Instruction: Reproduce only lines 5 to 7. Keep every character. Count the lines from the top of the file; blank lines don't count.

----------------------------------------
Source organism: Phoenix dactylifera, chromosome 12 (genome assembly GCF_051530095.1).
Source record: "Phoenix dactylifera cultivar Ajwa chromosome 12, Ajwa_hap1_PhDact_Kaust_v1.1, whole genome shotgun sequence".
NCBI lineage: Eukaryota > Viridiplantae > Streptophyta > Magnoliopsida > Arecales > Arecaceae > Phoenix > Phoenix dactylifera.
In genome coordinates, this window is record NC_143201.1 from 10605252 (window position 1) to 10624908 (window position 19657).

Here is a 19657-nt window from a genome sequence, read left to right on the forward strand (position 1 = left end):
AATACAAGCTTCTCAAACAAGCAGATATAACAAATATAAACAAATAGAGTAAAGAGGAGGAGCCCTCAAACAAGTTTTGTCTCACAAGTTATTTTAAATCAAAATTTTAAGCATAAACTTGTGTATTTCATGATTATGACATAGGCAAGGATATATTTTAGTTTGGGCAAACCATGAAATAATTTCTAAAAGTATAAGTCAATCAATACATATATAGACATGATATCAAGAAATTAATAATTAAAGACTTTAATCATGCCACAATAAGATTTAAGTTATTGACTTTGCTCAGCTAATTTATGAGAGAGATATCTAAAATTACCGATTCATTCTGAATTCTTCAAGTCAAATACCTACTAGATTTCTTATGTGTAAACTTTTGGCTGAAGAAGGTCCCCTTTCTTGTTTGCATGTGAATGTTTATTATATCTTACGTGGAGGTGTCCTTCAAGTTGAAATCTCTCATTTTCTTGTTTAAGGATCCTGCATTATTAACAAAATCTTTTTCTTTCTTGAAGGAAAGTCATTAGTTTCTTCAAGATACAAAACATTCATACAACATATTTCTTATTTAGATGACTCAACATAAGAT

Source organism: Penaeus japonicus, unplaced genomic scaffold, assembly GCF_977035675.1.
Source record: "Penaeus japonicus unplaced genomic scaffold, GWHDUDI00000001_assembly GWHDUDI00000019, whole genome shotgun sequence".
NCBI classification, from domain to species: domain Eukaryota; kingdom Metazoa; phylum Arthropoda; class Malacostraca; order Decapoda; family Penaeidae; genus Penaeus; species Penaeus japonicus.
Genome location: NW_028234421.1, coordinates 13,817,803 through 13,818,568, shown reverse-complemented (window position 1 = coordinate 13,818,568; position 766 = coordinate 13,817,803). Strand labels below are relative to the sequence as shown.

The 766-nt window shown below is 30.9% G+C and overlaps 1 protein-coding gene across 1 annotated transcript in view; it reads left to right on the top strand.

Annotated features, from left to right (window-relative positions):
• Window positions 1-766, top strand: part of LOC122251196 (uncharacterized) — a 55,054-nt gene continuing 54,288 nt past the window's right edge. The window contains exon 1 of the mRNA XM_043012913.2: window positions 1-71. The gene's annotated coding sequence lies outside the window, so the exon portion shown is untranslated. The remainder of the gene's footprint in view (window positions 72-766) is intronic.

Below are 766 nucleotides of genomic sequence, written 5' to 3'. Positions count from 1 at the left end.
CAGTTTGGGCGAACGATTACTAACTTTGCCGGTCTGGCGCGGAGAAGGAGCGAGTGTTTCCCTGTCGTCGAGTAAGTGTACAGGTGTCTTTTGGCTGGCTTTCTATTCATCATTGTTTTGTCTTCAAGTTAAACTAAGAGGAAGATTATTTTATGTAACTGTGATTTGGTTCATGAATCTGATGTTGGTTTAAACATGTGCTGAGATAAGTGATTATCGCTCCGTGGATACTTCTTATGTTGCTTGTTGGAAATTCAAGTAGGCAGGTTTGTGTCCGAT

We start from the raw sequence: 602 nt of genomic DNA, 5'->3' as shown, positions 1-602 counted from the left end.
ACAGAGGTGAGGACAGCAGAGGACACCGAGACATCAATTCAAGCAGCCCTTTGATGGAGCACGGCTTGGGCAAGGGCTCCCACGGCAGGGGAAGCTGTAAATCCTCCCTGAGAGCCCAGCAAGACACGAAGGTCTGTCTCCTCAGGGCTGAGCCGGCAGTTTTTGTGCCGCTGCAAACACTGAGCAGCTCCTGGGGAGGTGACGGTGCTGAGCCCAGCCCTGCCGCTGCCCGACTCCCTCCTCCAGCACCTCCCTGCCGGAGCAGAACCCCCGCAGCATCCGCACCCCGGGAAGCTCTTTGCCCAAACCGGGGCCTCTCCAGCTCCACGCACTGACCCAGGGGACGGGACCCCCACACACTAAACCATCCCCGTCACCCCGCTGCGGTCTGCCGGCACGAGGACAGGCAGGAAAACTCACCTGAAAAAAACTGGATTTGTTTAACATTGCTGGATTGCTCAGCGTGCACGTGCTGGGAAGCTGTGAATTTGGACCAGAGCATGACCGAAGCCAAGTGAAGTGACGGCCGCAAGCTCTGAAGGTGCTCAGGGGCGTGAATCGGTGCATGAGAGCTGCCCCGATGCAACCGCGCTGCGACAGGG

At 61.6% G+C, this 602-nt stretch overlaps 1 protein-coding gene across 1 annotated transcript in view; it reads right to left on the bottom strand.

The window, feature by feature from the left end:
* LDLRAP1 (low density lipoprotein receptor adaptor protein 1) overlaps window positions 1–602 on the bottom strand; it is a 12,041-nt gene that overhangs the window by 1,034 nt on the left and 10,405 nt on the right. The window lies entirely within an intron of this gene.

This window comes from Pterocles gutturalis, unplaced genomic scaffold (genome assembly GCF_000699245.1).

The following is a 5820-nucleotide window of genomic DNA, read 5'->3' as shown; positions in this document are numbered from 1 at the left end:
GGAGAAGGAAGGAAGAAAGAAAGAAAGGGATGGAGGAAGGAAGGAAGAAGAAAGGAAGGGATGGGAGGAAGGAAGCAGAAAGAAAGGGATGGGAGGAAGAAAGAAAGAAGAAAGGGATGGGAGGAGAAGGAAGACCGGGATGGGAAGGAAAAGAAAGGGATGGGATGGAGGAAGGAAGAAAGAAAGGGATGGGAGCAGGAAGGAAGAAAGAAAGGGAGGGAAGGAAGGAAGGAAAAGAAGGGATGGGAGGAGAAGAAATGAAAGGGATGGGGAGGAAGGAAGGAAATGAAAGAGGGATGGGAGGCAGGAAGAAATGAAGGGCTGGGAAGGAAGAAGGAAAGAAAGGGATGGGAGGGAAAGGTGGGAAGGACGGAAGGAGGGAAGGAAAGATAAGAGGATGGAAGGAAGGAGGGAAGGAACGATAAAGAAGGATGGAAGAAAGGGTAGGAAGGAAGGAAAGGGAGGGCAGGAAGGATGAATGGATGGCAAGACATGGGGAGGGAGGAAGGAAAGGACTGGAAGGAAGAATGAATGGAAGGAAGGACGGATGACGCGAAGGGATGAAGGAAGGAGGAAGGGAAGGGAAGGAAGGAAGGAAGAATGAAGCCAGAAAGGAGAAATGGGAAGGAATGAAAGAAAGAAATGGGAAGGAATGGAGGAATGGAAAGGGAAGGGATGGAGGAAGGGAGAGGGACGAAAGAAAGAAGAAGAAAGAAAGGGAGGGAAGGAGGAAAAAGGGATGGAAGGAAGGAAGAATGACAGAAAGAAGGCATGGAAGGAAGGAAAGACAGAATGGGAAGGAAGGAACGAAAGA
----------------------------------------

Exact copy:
Here is a 19657-nt window from a genome sequence, read left to right on the forward strand (position 1 = left end):
AATACAAGCTTCTCAAACAAGCAGATATAACAAATATAAACAAATAGAGTAAAGAGGAGGAGCCCTCAAACAAGTTTTGTCTCACAAGTTATTTTAAATCAAAATTTTAAGCATAAACTTGTGTATTTCATGATTATGACATAGGCAAGGATATATTTTAGTTTGGGCAAACCATGAAATAATTTCTAAAAGTATAAGTCAATCAATACATATATAGACATGATATCAAGAAATTAATAATTAAAGACTTTAATCATGCCACAATAAGATTTAAGTTATTGACTTTGCTCAGCTAATTTATGAGAGAGATATCTAAAATTACCGATTCATTCTGAATTCTTCAAGTCAAATACCTACTAGATTTCTTATGTGTAAACTTTTGGCTGAAGAAGGTCCCCTTTCTTGTTTGCATGTGAATGTTTATTATATCTTACGTGGAGGTGTCCTTCAAGTTGAAATCTCTCATTTTCTTGTTTAAGGATCCTGCATTATTAACAAAATCTTTTTCTTTCTTGAAGGAAAGTCATTAGTTTCTTCAAGATACAAAACATTCATACAACATATTTCTTATTTAGATGACTCAACATAAGAT

Source organism: Penaeus japonicus, unplaced genomic scaffold, assembly GCF_977035675.1.